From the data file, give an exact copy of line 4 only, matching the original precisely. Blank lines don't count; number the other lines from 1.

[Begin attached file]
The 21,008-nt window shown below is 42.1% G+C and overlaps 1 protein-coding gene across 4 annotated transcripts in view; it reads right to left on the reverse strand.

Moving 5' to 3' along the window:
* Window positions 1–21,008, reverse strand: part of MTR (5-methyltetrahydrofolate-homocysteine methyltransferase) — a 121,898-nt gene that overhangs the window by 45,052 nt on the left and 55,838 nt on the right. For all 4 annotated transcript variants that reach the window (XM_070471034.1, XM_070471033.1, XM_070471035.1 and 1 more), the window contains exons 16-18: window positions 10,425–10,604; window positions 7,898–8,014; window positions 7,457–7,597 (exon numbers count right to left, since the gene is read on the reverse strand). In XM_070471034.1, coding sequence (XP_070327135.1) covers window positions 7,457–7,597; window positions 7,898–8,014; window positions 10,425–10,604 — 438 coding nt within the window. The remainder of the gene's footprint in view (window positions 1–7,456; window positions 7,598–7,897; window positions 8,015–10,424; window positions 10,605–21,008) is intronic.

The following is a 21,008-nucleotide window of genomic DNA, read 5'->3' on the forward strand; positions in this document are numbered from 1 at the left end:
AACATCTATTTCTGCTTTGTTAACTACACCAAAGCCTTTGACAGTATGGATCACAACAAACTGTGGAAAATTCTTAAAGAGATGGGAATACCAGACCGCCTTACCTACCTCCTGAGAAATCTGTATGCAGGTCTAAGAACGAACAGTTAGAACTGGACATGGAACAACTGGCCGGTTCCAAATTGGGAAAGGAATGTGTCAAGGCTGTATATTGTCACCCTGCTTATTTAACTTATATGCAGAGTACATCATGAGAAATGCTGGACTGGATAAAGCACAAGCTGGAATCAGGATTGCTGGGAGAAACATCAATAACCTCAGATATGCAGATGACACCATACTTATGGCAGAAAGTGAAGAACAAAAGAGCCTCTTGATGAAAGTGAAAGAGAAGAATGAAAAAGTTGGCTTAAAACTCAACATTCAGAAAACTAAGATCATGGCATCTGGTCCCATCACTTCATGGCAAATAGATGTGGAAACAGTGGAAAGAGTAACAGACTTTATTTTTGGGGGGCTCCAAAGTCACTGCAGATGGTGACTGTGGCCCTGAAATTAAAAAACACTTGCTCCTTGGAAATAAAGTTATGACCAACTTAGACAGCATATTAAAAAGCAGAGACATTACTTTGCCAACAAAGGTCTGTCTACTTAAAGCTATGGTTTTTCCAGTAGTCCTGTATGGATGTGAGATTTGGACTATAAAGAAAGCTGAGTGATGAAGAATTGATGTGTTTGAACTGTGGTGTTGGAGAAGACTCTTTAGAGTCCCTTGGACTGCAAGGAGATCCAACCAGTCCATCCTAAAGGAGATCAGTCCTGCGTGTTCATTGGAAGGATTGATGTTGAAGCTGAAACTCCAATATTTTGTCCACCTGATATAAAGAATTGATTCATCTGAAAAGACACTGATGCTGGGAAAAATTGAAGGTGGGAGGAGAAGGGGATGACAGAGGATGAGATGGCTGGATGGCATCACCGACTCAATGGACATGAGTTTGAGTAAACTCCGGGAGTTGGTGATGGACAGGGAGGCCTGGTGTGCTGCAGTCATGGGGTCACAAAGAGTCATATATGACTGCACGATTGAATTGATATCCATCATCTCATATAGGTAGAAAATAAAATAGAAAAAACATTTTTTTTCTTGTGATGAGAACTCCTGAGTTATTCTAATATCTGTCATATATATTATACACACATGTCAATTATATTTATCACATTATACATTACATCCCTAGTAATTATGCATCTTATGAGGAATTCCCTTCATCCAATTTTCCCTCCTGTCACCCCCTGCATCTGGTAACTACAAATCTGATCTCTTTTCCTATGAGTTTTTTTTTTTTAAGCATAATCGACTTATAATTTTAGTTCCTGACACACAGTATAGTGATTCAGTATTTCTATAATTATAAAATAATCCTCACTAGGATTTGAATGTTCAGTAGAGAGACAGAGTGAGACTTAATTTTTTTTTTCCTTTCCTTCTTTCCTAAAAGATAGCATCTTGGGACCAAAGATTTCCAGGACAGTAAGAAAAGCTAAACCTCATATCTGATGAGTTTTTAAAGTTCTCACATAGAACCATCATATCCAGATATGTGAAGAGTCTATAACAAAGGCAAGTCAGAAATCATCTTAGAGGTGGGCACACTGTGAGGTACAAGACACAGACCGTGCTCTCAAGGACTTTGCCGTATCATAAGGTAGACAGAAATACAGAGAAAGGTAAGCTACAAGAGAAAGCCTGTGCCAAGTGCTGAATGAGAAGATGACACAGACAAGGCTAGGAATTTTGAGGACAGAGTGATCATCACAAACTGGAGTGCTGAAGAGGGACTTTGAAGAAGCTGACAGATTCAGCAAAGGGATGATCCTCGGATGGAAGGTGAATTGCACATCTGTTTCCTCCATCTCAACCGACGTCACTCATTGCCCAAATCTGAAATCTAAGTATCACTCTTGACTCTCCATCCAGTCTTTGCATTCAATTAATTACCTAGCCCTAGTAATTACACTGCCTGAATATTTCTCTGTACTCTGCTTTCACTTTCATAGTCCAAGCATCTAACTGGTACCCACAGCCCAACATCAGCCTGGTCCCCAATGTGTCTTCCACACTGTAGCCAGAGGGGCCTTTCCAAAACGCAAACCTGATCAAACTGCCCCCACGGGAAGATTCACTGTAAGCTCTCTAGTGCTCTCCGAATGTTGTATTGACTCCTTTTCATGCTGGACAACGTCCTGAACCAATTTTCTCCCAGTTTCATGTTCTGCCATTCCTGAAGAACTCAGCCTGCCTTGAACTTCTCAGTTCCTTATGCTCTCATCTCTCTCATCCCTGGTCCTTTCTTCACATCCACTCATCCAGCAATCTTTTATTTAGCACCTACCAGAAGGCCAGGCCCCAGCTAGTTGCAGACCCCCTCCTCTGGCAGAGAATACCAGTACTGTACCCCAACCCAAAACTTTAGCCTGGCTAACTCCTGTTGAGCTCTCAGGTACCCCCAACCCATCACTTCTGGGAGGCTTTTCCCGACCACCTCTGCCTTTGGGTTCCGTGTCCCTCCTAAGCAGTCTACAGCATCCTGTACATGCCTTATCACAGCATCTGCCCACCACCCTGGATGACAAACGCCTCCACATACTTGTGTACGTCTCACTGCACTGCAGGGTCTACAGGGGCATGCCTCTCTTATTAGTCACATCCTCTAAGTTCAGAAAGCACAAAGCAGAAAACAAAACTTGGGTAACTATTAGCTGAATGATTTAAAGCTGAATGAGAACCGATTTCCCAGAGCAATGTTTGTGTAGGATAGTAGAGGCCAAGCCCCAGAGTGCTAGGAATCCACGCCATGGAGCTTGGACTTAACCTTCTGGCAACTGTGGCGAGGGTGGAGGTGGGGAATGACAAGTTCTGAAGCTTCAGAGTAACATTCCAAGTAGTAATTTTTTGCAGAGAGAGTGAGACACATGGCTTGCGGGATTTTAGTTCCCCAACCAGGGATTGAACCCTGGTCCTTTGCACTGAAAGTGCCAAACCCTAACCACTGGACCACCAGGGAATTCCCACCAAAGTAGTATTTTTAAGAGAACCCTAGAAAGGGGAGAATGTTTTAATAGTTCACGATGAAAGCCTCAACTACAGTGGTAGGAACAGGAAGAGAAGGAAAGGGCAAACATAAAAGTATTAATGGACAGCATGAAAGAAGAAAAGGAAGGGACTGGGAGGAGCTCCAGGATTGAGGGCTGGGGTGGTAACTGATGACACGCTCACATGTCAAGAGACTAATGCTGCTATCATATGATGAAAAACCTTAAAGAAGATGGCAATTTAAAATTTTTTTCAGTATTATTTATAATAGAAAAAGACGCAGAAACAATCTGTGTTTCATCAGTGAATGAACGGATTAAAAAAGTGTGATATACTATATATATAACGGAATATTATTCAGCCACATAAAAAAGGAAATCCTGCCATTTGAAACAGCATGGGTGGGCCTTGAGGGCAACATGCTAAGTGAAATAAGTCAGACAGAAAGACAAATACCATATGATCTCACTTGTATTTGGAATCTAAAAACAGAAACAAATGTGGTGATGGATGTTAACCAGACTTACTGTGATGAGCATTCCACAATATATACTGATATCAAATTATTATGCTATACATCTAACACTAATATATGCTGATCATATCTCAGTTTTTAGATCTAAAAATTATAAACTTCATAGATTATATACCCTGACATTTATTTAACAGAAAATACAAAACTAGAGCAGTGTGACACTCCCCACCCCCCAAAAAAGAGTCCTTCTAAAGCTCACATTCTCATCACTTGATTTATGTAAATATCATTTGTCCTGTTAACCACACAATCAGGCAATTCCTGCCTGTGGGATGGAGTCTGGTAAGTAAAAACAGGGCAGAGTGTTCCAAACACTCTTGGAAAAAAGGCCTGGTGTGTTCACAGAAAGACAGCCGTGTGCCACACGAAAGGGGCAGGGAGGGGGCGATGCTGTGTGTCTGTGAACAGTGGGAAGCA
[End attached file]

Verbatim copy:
The following is a 21,008-nucleotide window of genomic DNA, read 5'->3' on the forward strand; positions in this document are numbered from 1 at the left end: